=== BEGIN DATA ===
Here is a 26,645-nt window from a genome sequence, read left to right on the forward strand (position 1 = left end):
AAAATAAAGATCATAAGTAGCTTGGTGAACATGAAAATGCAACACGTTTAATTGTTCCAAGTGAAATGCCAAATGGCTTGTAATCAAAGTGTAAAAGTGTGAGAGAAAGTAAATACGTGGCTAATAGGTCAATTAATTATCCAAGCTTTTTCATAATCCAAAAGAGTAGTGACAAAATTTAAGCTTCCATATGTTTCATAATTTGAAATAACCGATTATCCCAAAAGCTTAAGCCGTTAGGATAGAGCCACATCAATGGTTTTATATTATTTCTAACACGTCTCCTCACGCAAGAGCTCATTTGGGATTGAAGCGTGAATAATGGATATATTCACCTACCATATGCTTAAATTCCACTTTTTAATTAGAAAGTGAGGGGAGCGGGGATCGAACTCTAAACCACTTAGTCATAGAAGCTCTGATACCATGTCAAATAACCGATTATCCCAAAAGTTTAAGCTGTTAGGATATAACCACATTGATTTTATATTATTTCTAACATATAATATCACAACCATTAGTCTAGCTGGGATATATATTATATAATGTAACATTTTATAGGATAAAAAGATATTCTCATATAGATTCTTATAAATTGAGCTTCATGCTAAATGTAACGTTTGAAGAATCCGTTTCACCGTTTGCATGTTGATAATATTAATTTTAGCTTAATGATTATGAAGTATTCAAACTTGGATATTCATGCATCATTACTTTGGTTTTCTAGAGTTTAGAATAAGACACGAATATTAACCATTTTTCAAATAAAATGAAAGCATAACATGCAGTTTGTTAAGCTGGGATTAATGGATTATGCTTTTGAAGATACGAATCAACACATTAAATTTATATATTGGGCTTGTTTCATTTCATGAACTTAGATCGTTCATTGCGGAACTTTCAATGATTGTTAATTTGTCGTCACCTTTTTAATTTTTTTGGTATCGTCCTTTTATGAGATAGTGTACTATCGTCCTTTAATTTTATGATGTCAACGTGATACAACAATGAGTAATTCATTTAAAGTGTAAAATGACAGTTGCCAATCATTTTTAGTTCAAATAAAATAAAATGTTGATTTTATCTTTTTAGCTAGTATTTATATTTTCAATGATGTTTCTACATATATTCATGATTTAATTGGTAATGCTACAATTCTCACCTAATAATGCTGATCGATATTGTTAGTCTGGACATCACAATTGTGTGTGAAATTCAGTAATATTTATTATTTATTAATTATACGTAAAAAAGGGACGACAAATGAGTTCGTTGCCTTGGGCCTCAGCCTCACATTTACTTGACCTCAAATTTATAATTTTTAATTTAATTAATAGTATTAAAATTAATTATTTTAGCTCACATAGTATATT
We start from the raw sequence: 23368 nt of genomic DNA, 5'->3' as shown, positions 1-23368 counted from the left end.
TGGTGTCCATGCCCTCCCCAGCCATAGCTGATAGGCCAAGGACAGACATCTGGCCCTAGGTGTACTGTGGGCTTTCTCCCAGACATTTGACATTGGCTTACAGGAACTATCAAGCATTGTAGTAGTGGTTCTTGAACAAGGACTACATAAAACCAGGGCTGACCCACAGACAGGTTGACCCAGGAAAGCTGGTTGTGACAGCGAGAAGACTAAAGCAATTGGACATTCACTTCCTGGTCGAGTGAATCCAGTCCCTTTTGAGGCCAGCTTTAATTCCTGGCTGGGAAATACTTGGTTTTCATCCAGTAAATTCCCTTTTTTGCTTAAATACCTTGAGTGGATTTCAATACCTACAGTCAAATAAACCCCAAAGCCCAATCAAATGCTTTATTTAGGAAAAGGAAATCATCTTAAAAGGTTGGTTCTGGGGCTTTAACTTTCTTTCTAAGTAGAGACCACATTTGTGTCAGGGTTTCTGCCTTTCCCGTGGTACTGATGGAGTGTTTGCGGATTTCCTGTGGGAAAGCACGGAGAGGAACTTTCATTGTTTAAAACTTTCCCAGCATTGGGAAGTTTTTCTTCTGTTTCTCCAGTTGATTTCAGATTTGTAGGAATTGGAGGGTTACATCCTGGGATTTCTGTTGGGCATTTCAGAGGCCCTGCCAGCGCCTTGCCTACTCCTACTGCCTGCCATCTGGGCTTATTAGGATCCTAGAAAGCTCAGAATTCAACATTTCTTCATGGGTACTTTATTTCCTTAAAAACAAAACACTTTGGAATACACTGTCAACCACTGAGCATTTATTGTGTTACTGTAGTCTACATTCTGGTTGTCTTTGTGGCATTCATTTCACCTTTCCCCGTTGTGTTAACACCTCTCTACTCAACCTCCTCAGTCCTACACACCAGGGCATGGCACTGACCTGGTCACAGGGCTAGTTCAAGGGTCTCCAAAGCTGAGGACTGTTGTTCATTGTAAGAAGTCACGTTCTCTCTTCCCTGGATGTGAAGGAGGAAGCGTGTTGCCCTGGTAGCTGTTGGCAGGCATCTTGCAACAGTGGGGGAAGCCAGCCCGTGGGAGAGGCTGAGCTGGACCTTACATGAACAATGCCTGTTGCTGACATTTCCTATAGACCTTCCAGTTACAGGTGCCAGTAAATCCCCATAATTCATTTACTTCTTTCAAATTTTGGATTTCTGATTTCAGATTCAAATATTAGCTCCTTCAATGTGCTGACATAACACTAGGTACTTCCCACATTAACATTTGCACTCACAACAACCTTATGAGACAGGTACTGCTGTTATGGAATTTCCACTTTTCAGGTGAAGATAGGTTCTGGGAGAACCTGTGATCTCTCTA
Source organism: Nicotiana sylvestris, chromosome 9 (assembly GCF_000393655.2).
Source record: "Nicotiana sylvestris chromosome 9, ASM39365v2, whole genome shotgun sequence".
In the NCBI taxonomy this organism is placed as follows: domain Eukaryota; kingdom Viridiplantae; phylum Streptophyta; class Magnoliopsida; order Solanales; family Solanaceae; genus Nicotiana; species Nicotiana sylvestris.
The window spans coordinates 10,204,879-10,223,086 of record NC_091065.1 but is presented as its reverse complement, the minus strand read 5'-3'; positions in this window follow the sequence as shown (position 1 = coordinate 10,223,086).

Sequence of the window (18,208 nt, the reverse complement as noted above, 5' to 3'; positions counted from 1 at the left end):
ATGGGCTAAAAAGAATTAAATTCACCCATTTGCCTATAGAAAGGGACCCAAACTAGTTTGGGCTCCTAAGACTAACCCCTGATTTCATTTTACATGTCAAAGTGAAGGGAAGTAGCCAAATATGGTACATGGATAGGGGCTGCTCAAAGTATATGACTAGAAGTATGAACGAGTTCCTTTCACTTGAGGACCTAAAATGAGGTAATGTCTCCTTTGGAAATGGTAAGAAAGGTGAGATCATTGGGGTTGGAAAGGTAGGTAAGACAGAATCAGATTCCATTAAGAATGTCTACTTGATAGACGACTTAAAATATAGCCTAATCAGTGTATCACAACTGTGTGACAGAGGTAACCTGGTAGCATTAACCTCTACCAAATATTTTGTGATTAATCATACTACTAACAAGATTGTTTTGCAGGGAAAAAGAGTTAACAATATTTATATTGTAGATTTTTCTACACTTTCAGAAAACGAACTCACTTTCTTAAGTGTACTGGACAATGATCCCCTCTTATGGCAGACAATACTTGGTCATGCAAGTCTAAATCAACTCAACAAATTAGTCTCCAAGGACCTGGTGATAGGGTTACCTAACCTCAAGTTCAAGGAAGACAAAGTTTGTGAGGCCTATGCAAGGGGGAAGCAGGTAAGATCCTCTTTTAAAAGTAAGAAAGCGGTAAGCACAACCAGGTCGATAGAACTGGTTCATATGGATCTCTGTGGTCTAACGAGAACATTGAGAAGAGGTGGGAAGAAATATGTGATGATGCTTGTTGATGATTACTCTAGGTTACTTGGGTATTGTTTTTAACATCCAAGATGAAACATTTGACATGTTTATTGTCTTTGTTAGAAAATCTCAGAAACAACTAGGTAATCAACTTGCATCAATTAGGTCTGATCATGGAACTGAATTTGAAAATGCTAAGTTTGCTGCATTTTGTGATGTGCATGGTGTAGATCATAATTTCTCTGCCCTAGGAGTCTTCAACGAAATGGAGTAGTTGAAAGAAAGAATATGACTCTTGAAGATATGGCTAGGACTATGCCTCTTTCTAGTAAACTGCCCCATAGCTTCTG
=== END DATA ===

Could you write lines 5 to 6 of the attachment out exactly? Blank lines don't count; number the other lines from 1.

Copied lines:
Source organism: Nicotiana sylvestris, chromosome 9 (assembly GCF_000393655.2).
Source record: "Nicotiana sylvestris chromosome 9, ASM39365v2, whole genome shotgun sequence".